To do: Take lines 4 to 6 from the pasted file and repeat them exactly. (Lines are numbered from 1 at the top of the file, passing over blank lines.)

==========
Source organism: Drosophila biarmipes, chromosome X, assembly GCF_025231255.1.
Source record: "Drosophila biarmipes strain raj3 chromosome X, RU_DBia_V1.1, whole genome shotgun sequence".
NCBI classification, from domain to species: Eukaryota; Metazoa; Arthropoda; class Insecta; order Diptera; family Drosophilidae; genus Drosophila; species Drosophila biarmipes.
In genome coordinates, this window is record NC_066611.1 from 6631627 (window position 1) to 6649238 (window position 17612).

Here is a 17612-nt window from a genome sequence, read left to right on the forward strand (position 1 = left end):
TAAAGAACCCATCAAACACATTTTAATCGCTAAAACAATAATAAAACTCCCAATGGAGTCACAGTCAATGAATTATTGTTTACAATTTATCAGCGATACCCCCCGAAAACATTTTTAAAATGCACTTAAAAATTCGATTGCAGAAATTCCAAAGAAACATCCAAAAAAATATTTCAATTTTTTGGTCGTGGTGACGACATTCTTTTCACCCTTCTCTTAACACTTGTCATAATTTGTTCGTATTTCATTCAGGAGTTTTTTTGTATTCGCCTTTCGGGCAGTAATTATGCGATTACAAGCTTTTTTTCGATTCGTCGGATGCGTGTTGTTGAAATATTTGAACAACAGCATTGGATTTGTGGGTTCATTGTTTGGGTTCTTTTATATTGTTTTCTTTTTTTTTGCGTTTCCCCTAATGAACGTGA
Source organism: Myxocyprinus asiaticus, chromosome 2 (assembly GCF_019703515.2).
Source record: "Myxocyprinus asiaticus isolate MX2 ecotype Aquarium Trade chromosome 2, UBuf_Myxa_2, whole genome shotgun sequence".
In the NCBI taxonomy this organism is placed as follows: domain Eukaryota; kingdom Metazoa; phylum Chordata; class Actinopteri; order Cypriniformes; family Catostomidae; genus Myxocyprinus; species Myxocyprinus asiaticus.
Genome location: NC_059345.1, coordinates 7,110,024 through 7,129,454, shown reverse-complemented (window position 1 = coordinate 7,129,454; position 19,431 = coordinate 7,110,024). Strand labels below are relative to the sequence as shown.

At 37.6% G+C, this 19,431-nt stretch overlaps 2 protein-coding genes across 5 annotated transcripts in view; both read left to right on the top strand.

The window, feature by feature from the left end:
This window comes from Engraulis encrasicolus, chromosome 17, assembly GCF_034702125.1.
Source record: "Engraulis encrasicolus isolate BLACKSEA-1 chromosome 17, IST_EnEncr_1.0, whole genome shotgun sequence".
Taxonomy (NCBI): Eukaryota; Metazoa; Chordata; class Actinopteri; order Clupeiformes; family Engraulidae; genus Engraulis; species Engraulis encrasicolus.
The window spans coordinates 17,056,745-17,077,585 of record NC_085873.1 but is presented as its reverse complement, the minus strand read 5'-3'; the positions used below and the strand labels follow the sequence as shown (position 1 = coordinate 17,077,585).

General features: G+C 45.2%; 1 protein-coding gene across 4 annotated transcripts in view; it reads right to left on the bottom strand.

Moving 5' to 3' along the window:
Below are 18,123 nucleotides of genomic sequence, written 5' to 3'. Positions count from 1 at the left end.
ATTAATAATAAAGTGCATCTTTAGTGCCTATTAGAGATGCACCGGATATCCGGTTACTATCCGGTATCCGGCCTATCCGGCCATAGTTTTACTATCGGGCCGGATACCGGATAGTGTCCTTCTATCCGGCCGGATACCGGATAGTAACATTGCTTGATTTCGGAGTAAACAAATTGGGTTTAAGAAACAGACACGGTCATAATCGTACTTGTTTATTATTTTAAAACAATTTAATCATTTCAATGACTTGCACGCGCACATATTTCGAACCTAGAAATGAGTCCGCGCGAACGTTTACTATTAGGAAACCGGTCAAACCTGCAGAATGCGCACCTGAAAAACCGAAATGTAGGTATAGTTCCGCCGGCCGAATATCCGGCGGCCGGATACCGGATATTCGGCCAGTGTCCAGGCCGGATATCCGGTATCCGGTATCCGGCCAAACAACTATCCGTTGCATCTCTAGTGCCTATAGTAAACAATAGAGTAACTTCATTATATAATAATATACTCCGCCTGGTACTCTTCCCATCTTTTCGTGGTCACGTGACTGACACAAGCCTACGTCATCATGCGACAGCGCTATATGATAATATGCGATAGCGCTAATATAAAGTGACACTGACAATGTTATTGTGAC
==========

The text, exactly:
In genome coordinates, this window is record NC_066611.1 from 6631627 (window position 1) to 6649238 (window position 17612).

Here is a 17612-nt window from a genome sequence, read left to right on the forward strand (position 1 = left end):
TAAAGAACCCATCAAACACATTTTAATCGCTAAAACAATAATAAAACTCCCAATGGAGTCACAGTCAATGAATTATTGTTTACAATTTATCAGCGATACCCCCCGAAAACATTTTTAAAATGCACTTAAAAATTCGATTGCAGAAATTCCAAAGAAACATCCAAAAAAATATTTCAATTTTTTGGTCGTGGTGACGACATTCTTTTCACCCTTCTCTTAACACTTGTCATAATTTGTTCGTATTTCATTCAGGAGTTTTTTTGTATTCGCCTTTCGGGCAGTAATTATGCGATTACAAGCTTTTTTTCGATTCGTCGGATGCGTGTTGTTGAAATATTTGAACAACAGCATTGGATTTGTGGGTTCATTGTTTGGGTTCTTTTATATTGTTTTCTTTTTTTTTGCGTTTCCCCTAATGAACGTGA